The impeccable performances included Kara Hayward as main character Iris Deerborne (Moonrise Kingdom was no fluke), Liana Liberato, and in particular, one of my favorite new filmmakers, Jordana Spiro who directed last year’s Sundance-winner Night Comes On, as Iris’ loving, but controlling and just-short of an unlikeable mother. Shoutout to the casting director for really going all out in finding the best actors for these parts – even the clique of mean girls at Iris’ school are pitch perfect (Lauren Ashley Stephenson is a firecracker, look out for her). It’s films like this, while not fully an original piece of cinema, that have more than enough elements for a solid movie recommendation – especially if you’re in the mood for beautiful shots of the 60s midwest and sensational performances from a mostly all-female cast.

What else more is there to say about the Columbian epic-crime saga, Birds Of Passage. Directed by Cristina Gallego & Ciro Guerra (Embrace of The Serpent), this glorious and gorgeous film is not just a crime movie. It’s a portrait of an indigenous family’s legacy being torn from the inside out between the 1960s-1980s, it’s a striking and surreal vision of Columbia, with a lot of blood.

Imagine “The Godfather” made by dazzling Latin American directors who combine brauva filmmaking with political awareness and a probing social conscience.

Kenneth turan, The Los Angeles Times

Don’t like subtitles? No problem – this film doesn’t require words. It’s what isn’t said or seen that unsettle and deepens our understanding of the lives of this family over the course of 20 years. Social realism, that could inspire a documentary or docu-series, at its finest and most artfully realized.

Little Monsters; 2019

The Australian-produced film, Little Monsters is a HELL YES. The joy that this movie contains is not even a question – this will be a future classic. I can’t wait for this hilarious zombie horror-comedy to find its way to theaters and then streaming (s/o to the theatrical studio NEON, and streaming giant Hulu, for winning this bidding war at Sundance).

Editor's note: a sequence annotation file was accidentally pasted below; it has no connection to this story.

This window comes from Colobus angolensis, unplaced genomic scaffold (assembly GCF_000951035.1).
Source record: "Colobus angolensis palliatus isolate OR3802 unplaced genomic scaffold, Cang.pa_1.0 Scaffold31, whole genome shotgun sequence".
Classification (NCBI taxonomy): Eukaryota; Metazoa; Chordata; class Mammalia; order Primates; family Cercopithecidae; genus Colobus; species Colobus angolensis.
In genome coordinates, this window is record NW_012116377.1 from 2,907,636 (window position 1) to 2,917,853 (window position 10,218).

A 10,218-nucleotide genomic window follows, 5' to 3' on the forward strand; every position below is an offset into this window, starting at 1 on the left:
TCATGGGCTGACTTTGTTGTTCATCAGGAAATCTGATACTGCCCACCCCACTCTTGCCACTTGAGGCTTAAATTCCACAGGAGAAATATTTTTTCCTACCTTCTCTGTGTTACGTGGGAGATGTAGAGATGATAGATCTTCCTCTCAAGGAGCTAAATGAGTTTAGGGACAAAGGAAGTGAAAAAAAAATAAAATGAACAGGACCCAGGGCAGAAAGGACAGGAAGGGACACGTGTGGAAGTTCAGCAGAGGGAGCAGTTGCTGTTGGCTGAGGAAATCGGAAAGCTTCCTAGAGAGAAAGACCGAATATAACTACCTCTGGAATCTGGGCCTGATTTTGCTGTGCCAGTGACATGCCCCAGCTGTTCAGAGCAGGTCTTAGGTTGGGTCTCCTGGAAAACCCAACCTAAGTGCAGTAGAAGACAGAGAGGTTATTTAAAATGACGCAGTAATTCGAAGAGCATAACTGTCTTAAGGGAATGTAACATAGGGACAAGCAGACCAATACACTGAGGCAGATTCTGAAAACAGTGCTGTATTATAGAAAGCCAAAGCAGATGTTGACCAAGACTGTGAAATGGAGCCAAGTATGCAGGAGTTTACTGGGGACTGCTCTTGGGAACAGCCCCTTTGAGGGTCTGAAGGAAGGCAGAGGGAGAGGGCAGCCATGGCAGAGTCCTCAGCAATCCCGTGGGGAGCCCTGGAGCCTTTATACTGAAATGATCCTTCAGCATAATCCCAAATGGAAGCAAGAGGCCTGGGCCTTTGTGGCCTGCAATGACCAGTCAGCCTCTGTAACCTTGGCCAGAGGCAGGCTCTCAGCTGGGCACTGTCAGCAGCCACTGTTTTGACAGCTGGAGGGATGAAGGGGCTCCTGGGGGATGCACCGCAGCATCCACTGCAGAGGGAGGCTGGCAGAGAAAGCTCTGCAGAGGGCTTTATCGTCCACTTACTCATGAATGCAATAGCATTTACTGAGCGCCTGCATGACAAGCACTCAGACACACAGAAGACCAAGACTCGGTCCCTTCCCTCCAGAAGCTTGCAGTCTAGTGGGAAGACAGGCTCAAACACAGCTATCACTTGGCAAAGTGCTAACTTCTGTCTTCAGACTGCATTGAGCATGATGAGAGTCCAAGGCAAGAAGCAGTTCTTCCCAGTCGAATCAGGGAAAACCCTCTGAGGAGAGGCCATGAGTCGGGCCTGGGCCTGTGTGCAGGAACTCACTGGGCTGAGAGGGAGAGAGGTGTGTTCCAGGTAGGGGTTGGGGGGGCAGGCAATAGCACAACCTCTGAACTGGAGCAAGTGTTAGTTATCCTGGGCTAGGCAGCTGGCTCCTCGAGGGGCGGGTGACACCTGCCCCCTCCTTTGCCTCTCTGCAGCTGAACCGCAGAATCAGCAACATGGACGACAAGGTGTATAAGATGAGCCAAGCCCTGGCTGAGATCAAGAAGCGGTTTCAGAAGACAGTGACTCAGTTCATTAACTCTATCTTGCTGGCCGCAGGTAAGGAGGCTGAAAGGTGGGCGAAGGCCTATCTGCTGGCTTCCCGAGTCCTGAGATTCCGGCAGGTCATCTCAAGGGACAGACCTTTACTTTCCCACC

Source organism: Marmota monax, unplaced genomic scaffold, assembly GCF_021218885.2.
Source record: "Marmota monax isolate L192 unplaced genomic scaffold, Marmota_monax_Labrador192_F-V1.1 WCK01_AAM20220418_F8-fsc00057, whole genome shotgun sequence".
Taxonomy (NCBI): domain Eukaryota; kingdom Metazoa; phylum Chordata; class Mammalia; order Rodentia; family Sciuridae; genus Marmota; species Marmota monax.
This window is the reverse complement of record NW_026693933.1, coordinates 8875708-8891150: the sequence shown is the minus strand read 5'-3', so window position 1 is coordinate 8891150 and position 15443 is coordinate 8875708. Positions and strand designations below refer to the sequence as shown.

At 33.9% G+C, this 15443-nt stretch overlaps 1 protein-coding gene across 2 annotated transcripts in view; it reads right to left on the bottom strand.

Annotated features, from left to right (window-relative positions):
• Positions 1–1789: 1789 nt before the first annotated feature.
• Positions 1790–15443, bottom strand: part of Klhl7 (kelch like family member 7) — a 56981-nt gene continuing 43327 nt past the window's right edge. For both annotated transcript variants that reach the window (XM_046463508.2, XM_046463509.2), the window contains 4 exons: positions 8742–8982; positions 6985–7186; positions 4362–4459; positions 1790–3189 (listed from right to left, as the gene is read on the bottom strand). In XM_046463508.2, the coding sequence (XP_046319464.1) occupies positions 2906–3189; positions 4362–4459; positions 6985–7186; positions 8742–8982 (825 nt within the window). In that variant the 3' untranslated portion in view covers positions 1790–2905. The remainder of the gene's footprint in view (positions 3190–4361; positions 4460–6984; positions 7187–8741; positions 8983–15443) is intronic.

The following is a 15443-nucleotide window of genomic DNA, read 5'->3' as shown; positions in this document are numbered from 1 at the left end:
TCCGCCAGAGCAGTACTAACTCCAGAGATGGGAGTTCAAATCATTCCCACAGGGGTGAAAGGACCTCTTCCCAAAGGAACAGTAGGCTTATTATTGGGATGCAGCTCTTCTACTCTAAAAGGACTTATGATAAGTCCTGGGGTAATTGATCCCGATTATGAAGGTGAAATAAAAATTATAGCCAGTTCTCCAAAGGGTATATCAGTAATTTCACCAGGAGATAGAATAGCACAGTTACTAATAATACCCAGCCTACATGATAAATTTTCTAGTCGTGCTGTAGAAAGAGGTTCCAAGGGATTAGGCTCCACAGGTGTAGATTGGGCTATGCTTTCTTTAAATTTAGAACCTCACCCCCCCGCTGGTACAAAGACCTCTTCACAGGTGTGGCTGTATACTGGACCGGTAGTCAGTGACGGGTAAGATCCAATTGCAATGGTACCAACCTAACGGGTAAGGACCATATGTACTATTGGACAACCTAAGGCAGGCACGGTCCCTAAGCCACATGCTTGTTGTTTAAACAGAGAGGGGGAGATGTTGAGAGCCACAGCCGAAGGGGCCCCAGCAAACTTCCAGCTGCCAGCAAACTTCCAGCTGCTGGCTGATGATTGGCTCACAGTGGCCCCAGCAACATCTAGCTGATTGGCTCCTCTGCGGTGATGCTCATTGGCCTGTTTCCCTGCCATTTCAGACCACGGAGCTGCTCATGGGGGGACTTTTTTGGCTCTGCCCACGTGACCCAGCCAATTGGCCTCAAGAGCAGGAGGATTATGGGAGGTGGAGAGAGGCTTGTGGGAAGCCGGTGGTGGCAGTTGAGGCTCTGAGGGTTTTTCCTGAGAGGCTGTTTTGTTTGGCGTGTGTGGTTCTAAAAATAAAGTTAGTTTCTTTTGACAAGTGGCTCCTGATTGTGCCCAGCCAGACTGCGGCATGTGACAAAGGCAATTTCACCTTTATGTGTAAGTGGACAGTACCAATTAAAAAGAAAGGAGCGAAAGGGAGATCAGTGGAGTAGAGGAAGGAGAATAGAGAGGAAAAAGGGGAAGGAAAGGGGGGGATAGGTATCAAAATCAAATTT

Little Monsters is a beautiful ode to teachers – especially those who teach children. Writer/Director Abe Forsythe even said before the screening that his five-year-old son’s kindergarten teacher is the sole inspiration for this movie. Hilarious and quite moving film in its exploration of “dreaming” both as adults and children. Oh, and did I forget that Lupita Nyong’o’s star turn is a blast, and holds the whole film on her back, even with the flaws, Nyong’o makes this vision believable every step of the way. Little Monsters was one of the highlights of the fest.

The Nightingale; 2019
IFC Films

Jennifer Kent’s The Nightingale was the best feature I saw at this year’s Sundance Film Festival. The Nightingale is a horror film with blood and beauty to spare. Jennifer Kent is a fearless filmmaker, who is showing no signs of slowing down after her bonafide masterpiece (and feature-film debut) a few years back, The Babadook.

Acclaimed filmmakers often face the challenge of big expectations on their second features, but Kent joins the ranks of sophomore filmmakers whose new movies expand on their debuts in startlingly ambitious ways.

michael nordine, indiewire

After picking up prizes at its Venice world premiere, this lauded film made its North American premiere at Sundance. As crazy as it sounds, a man actually had a cardiac arrest during one of the bloodiest and violent scenes in the film. A minor warning for folks who have weak stomachs and hearts. This is an uncompromising and unsettling cinematic vision of revenge. If a man would have written or directed this movie, there would have been some major issues with this film’s story. But because The Nightingale is told through the eyes of Kent, our rage and trauma as a viewer are present every moment of the protagonist Claire’s (a revelatory Aisling Franciosi) journey to avenge her family. The male gaze isn’t close to being anywhere near this film’s perspective. We are either looking right into or behind Claire’s eyes in every scene. The audience is a firsthand witness to her horrific experiences. It’s gruelling but vital cinema. The Nightingale is a brutal, beautiful force of fury — and an urgent battlecry.

By Eden Sapir, 2019